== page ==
What Is the Best Time to Drink Pomegranate Juice?

What Is the Best Time to Drink Pomegranate Juice?

Pomegranate is a superfood that can bring you tremendous health benefits. But if you don’t know when is the best time to take fresh pomegranate juice, its effects could surprise you!

Pomegranates contain a lot of carbohydrates, which the body uses as an energy source. So the best time to drink pomegranate juice is in the morning if you want that energy boost to start your day.

And you should avoid drinking pomegranate juice at night as that energy could hurt the quality of your sleep.

But if you want to know how to get the most benefits from drinking pomegranate juice, there’s more to it than that. First, we need to understand what’s so good about pomegranate juice.

two glasses of pomegranate juice

7 Key Health Benefits of Pomegranate Juice

1. It Can Give You a Boost of Energy

More than 90% of the calories of pomegranate juice comes in the form of sugars.

When you drink pomegranate juice, your digestive tract doesn’t need much work to digest the liquid because the juice contains practically no pulp and no fiber.

Because of this, the sugar flows quite rapidly into your bloodstream, giving you a boost of energy.

2. It’s Packed With Antioxidants

Pomegranate juice is one of the beverages with the highest antioxidants consumed in the United States[1]. And we know that antioxidants are linked to the prevention of diseases such as cardiovascular diseases and certain cancers[2].

As such, drinking pomegranate juice regularly can boost your body in antioxidants that could help prevent some diseases in the long term.

3. It Can Help Protect Against Cardiovascular Diseases

According to research, drinking pomegranate juice could help lower blood pressure and prevent heart disease[3]. For example, researchers measured a decrease in systolic blood pressure in patients with hypertension who consumed 50 ml a day for two weeks.

4. It Helps Preserve the Skin

A recent study demonstrated that consuming pomegranate juice could increase skin resistance to erythema, a disease caused by exposure to UV rays[4].

It could also promote healthier skin by preserving a healthy skin microbiome.

5. It Has Anti-Inflammatory Properties

Because of the anti-inflammatory nature of the pomegranate fruit, its juice can have therapeutic effects on some inflammatory diseases.

A recent scientific article suggests a strong link between the beneficial effects of pomegranate with the treatment of inflammatory bowel disease, rheumatoid arthritis, and chronic inflammatory diseases[5].

It’s one of the most vital points of pomegranate, which results in many other benefits of the fruit.

6. It Can Help Improve Digestion

In many cases, pomegranate juice can help improve digestion because of its anti-inflammatory nature. It can help reduce inflammation in the digestive tract and ensure good digestion.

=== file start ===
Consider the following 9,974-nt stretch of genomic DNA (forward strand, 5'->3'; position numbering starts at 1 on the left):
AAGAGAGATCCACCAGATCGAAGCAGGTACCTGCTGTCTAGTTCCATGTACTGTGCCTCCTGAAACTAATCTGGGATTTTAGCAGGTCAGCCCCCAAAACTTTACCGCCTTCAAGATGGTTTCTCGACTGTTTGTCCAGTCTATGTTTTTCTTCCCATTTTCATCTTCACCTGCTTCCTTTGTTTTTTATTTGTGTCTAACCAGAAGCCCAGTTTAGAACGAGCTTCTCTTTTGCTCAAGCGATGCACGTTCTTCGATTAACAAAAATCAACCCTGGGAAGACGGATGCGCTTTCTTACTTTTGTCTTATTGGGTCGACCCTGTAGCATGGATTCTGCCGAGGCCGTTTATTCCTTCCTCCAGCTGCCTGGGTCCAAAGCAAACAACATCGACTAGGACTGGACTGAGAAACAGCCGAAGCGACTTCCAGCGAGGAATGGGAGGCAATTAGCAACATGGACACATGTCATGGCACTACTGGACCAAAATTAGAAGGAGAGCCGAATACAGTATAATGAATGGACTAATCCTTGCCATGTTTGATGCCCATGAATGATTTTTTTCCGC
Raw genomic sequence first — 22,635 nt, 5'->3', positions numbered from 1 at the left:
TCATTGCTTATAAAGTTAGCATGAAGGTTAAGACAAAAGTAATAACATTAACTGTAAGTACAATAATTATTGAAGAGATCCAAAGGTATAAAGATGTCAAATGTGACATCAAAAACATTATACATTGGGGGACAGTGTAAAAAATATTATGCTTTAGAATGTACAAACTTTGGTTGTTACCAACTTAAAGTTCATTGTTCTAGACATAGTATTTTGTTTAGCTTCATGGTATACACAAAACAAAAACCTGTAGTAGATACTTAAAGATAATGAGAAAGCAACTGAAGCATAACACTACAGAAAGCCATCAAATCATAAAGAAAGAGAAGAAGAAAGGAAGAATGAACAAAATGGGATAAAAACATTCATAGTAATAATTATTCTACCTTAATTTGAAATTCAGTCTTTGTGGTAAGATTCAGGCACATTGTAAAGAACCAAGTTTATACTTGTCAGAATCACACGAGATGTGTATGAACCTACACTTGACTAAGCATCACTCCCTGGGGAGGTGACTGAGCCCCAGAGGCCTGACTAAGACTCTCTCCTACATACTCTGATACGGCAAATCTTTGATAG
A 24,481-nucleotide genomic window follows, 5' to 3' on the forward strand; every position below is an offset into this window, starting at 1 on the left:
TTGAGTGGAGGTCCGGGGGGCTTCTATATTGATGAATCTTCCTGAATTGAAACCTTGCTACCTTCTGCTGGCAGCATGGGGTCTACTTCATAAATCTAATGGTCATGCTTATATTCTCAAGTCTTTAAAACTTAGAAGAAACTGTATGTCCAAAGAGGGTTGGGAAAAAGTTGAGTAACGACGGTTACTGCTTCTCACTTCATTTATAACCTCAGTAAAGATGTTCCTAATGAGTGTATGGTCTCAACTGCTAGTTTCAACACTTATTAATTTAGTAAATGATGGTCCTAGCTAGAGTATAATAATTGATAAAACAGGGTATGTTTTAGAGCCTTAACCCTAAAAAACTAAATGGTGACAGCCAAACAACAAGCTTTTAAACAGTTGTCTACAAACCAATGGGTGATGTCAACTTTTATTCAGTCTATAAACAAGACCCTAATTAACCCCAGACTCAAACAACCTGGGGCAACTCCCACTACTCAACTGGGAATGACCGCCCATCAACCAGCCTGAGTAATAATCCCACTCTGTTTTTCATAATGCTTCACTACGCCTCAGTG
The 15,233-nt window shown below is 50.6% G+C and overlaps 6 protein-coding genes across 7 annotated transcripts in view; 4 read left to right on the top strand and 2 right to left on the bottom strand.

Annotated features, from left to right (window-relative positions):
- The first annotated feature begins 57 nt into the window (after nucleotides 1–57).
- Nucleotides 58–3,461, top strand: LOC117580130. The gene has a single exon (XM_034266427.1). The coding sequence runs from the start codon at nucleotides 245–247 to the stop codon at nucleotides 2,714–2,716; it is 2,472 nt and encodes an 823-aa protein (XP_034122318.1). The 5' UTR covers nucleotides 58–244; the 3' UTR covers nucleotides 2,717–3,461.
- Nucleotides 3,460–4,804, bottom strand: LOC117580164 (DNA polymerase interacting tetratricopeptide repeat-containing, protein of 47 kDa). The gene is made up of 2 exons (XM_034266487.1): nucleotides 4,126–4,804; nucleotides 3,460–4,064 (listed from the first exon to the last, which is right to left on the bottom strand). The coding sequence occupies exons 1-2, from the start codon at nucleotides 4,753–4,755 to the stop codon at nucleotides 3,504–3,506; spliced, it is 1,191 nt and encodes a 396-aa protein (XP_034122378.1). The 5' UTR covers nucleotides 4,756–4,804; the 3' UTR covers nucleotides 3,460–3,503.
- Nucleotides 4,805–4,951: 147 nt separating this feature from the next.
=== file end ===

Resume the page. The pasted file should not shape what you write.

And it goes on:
7. Research Suggests It Could Help Prevent Alzheimer’s Disease

There is a lot of research being done on pomegranate. And one of the more interesting ones on mice links the high content of polyphenols (a type of antioxidant) in pomegranate juice to a potential effect on Alzheimer’s disease[6].

And while more studies are needed to reach a definite conclusion, many people believe regularly consuming pomegranate juice could help prevent Alzheimer’s.

8. It Could Also Help Prevent Cancer

The pomegranate has been used in ancient cultures for centuries to prevent a multitude of diseases. And modern-day researchers are studying why.

Studies show whole pomegranates, their juices, and extracts have potential as chemopreventive and chemotherapeutic agents[7]. The super fruit could play a role in treating cancer cells from skin, breasts, prostate, lung, and colon cancers.

9. It Could Help Improve Male Fertility

In a study on mice, a group of Persian researchers gave pomegranate juice to the animals to determine its effect on their sperm count[8]. After one month, they found that the mice who had received pomegranate juice had a significantly higher sperm count than the control group.

They conclude that, while more research is needed, infertile men could try consuming pomegranate juice regularly to improve the quality of their sperm parameters.

cut pomegranate on a grey background

Downsides of Pomegranate Juice

Pomegranate earns a few downsides when you juice it despite being a superfood. That’s because the pomegranate’s rind and peel contain many nutrients that are simply lost as the pulp is extracted from the juice.

So if you want to get the maximum benefits out of the pomegranate, you should eat the fruit instead of juicing it. Here’s why pomegranate juice is not as good as eating the whole fruit:

1. It Contains a Lot of Sugar

Sure, it’s “good” natural sugar. But with 90% of its calories coming from carbohydrates, the sugar contained in pomegranate is still a lot of sugar. And such carbohydrates get metabolized very quickly by the body.